From: John Maddock (john_at_[hidden])
Date: 2005-12-02 05:58:13
> I think it isn't too hard to implement this for x86 by looking at the
> binary representation - would you be interested? I was experimenting
> with doing something like that, but decided not to, as it doesn't
> really matter what hash value you generate for a NaN and I was
> worried about
> missing some special case. Whenever I think I fully understand
> floating point, something new always crops up.
Doesn't it just :-)
At present it looks like only VC6 signaling nan's are broken, I was hoping
to avoid non-portable binary-extraction if possible, but it wouldn't be too
much of a hardship to support x86.
>> Suse Linux:
>> gcc-3.3.3 : OK.
> IIRC, gcc-2.95 doesn't have fpclassify, but it might be possible to
> implement it with other functions.
I'll test with that when I get a chance: the whole point of the test code is
that it doesn't require fpclassify, but will use it if present.
> Oh, I've been using _fpclass for hash (not checked into CVS yet) -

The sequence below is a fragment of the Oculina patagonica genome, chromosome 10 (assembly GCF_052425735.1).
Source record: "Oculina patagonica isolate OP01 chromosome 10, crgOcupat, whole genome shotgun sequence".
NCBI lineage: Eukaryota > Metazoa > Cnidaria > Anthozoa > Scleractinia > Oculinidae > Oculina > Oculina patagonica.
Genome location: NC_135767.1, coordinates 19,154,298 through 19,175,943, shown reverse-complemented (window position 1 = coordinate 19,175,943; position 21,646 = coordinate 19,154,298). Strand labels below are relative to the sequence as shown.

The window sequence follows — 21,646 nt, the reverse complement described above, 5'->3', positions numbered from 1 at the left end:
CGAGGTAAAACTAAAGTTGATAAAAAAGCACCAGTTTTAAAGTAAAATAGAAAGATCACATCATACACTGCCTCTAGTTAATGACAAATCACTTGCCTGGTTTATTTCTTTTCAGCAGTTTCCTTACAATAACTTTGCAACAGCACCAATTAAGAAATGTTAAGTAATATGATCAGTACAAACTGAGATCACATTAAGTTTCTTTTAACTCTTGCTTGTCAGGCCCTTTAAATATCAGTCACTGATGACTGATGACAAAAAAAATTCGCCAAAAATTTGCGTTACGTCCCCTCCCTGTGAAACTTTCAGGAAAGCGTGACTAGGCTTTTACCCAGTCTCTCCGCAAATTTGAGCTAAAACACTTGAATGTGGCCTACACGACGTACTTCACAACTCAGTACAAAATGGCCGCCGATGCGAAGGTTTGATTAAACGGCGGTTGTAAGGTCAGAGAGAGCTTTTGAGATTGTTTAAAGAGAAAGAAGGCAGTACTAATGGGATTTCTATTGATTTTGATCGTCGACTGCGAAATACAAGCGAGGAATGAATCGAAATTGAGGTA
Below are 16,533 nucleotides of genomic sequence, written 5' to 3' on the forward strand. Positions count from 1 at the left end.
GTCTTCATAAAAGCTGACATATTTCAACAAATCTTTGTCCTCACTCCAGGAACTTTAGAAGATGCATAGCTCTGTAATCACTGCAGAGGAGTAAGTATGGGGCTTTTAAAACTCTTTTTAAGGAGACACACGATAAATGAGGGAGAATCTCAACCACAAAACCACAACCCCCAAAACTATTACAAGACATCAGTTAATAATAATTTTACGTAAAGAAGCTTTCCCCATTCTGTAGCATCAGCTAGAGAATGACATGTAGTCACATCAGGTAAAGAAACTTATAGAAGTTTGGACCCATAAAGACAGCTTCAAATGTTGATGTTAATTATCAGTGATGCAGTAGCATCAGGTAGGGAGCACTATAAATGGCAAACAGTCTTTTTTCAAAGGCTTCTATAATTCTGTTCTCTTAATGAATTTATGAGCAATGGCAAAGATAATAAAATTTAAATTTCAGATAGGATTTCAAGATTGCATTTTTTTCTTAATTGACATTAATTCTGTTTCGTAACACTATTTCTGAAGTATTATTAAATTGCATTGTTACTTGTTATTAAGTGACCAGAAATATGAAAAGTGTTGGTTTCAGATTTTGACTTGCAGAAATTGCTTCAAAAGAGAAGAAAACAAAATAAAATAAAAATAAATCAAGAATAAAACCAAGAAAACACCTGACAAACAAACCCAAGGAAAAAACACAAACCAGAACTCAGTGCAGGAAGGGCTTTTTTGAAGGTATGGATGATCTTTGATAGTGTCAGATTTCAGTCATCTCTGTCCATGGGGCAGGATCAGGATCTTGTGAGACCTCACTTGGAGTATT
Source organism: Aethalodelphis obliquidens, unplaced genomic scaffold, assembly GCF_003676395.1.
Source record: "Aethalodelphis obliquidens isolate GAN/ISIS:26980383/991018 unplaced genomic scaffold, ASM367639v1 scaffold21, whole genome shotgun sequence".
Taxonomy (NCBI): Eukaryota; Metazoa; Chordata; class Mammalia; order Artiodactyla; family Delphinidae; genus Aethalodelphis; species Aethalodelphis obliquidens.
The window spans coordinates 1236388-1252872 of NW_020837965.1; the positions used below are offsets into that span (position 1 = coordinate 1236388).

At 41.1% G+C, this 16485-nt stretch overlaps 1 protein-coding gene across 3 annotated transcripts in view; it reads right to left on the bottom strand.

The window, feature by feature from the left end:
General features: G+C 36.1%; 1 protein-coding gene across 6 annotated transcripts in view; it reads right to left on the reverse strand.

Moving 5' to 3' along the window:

> which suggests that my tests are lacking something. Is this something
> I should
> be worried about?
It depends if you want to detect non-nan's correctly: a float converted to
double may become normal when it was subnormal before.
> On Visual C++ a long double has the same representation as a double
> so I think it should work for that case at least.
> Incidently, I'm not sure, but I think other x86 compilers have a
> different 80 bit long double to the one described in the msdn page.
Yes, they have a 10-byte long double, in that case long-double to double
convertions may change the value's category:
normal -> infinity
sub-normal -> zero
normal -> sub-normal
It doesn't affect whether it's a NaN or not though, so you can use _isnan
safely (except for the broken VC6 version that is!).
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